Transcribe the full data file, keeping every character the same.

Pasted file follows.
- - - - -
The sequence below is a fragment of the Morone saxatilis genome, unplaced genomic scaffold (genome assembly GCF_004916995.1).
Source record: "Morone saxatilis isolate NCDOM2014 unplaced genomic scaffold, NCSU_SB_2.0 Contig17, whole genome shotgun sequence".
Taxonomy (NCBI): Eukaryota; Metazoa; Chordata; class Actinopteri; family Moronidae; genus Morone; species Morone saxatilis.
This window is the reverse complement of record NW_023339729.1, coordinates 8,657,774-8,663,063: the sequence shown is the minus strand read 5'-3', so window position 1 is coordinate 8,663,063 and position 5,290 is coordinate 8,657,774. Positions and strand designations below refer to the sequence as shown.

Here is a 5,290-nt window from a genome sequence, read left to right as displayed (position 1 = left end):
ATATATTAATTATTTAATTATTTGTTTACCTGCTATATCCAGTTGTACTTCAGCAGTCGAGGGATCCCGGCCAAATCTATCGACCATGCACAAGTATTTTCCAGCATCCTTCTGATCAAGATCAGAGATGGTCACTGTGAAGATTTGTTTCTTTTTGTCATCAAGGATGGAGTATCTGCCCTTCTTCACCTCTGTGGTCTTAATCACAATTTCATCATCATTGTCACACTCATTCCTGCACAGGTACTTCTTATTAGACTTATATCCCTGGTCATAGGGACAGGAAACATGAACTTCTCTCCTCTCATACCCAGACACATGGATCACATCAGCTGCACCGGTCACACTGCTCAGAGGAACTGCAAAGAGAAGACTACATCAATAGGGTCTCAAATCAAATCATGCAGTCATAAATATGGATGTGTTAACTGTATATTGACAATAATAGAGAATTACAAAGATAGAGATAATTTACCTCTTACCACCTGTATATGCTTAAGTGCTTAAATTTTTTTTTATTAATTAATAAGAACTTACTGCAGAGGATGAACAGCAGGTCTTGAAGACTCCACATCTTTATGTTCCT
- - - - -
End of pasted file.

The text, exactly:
The sequence below is a fragment of the Morone saxatilis genome, unplaced genomic scaffold (genome assembly GCF_004916995.1).
Source record: "Morone saxatilis isolate NCDOM2014 unplaced genomic scaffold, NCSU_SB_2.0 Contig17, whole genome shotgun sequence".
Taxonomy (NCBI): Eukaryota; Metazoa; Chordata; class Actinopteri; family Moronidae; genus Morone; species Morone saxatilis.
This window is the reverse complement of record NW_023339729.1, coordinates 8,657,774-8,663,063: the sequence shown is the minus strand read 5'-3', so window position 1 is coordinate 8,663,063 and position 5,290 is coordinate 8,657,774. Positions and strand designations below refer to the sequence as shown.

Here is a 5,290-nt window from a genome sequence, read left to right as displayed (position 1 = left end):
ATATATTAATTATTTAATTATTTGTTTACCTGCTATATCCAGTTGTACTTCAGCAGTCGAGGGATCCCGGCCAAATCTATCGACCATGCACAAGTATTTTCCAGCATCCTTCTGATCAAGATCAGAGATGGTCACTGTGAAGATTTGTTTCTTTTTGTCATCAAGGATGGAGTATCTGCCCTTCTTCACCTCTGTGGTCTTAATCACAATTTCATCATCATTGTCACACTCATTCCTGCACAGGTACTTCTTATTAGACTTATATCCCTGGTCATAGGGACAGGAAACATGAACTTCTCTCCTCTCATACCCAGACACATGGATCACATCAGCTGCACCGGTCACACTGCTCAGAGGAACTGCAAAGAGAAGACTACATCAATAGGGTCTCAAATCAAATCATGCAGTCATAAATATGGATGTGTTAACTGTATATTGACAATAATAGAGAATTACAAAGATAGAGATAATTTACCTCTTACCACCTGTATATGCTTAAGTGCTTAAATTTTTTTTTATTAATTAATAAGAACTTACTGCAGAGGATGAACAGCAGGTCTTGAAGACTCCACATCTTTATGTTCCT